The British Open is my favorite major to watch. It requires so much of the players, from execution to mental toughness to using their imagination to get the ball in the hole. Plus, it happens in July when it’s 147 degrees here in Texas, and I like to disappear into the home theater where it’s cool and dark and watch the guys wearing sweaters as they fight the sideways rain squalls!
In watching yesterday’s final round, the leaders were each asked during their pre-round prep what the most important element would be for their game in the final round. Without exception, they all said the same thing: Patience.
Experience taught them that. Eventual winner Darren Clarke was quick to admit he’s not normally a patient person, yet that was his focus as he headed out to try to claim his first major title.
A little gray hair goes a long way.
Had it been an interview with amateur leaders of the local club championship, the answers given may have been along the lines of “I need to make a lot of birdies.” And while that may be true, it’s not the priority of a pro when conditions are less than ideal.
Patience is not my strongest suit. I’m aware of it though, and therefore continue to keep impatience in check. I have to work on it. Self-honesty  is important though, so I can’t ignore the occasions where impatience costs me opportunity, and those in turn serve as reminders to wait for the best opportunities to come along.
Through my premium service , I encounter a lot of traders who are overly anxious. Impatient doesn’t even begin to describe them. They’re willing to throw caution to the wind just for the thrill of being in something.
Or to avoid looking scared.
I think they fear it’s a show of cowardice if they sit on the bench for a little while. Ironically though, the biggest sign of confidence that you know what you’re doing is having the guts to sit on your hands when you don’t see what you like. You don’t chase the wind – you have a plan, and you execute it when the time is right.
Instead of taking that approach, these highly impatient traders don’t realize the primary importance  of preserving capital and the secondary aim of turning a profit. Instead, they want to be highly active every day, and it’s as though they’re missing out if they exercise some caution. I don’t mind telling them that my service isn’t the right fit for those who feel the continual need to be in something.
Wait For It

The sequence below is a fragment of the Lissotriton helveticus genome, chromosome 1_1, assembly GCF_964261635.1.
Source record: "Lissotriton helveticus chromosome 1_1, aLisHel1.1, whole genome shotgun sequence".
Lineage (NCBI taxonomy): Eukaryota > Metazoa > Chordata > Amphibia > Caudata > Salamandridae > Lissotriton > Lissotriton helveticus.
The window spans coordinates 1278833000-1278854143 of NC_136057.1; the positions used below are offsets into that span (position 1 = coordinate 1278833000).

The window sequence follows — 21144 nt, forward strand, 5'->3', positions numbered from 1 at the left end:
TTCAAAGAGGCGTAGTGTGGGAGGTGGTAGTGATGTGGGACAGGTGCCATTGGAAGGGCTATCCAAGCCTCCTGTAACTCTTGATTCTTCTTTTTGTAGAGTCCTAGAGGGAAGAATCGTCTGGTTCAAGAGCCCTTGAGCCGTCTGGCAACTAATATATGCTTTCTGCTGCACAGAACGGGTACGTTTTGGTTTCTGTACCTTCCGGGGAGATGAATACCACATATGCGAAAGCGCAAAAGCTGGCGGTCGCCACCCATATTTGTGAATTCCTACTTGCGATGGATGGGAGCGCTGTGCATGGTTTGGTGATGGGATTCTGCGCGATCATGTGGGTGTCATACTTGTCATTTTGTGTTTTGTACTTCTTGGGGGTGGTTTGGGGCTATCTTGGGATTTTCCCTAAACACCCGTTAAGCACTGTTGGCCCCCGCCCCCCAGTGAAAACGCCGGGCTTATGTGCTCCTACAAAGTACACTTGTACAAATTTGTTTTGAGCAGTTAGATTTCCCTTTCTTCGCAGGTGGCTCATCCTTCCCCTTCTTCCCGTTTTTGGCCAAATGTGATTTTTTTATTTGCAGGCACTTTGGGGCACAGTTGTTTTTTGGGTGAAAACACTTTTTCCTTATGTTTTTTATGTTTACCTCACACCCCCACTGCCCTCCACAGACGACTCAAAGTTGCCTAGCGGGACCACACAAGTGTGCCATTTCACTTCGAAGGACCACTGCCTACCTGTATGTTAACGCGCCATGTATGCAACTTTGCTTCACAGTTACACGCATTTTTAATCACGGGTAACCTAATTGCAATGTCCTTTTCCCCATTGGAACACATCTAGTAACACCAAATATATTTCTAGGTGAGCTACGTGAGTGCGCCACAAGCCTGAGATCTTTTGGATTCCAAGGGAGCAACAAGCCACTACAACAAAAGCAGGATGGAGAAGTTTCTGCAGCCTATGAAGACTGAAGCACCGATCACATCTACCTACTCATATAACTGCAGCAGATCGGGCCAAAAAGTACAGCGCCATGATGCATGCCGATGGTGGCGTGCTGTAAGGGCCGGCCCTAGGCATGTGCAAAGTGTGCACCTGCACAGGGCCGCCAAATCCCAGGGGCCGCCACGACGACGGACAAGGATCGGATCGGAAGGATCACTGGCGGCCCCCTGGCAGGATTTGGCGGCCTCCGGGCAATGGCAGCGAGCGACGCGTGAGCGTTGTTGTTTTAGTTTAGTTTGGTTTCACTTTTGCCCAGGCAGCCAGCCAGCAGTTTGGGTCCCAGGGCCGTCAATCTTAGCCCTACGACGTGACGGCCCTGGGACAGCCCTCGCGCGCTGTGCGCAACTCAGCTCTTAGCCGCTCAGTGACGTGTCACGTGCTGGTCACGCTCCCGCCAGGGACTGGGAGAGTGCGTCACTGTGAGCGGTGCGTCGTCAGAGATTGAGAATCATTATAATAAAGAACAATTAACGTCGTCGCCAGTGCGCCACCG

The fact of the matter is that there are times when the sidelines are the best place to be. Just like the British Open leaders identified the greatest virtue of the day to be patience in the face of harsh weather conditions and tremendous pressure, you as a trader have to recognize when patience is the best course of action for you.
You’re still agile enough to take action should conditions present an opportunity, so it’s not as though you’re immobilized or stuck like a buy-and-hope investor type. But when the market is overly sensitive to the news flow, we’re getting huge gaps on nearly a daily basis, reversals are happening frequently, and the setups are sparse, the best course of action is to take very little to no action.
We all know the oft-used quote from Jim Rodgers, but it’s this kind of attitude I’m referring to…
“I just wait until there is money lying on the corner, and all I have to do is go over there and pick it up. I do nothing in the meantime. Even people who lose money in the market say, ‘I just lost my money, now I have to do something to make it back.’ No you don`t. You should sit there until you find something.”
If you’re predisposed to trading the long side, then wait for market weakness to dissipate before committing capital. If you like the short side and we’re seeing relentless rallies, the only thing you’re missing out on by not trading is pain. Recognize that and embrace the option of doing nothing when what you see doesn’t fit your skill set.
Professionals know there are times to lay low and wait for the best opportunities, but amateurs tend to force the issue out of impatience. Which would you rather be?
Trade Like a Bandit!
Producer of The Bandit Broadcast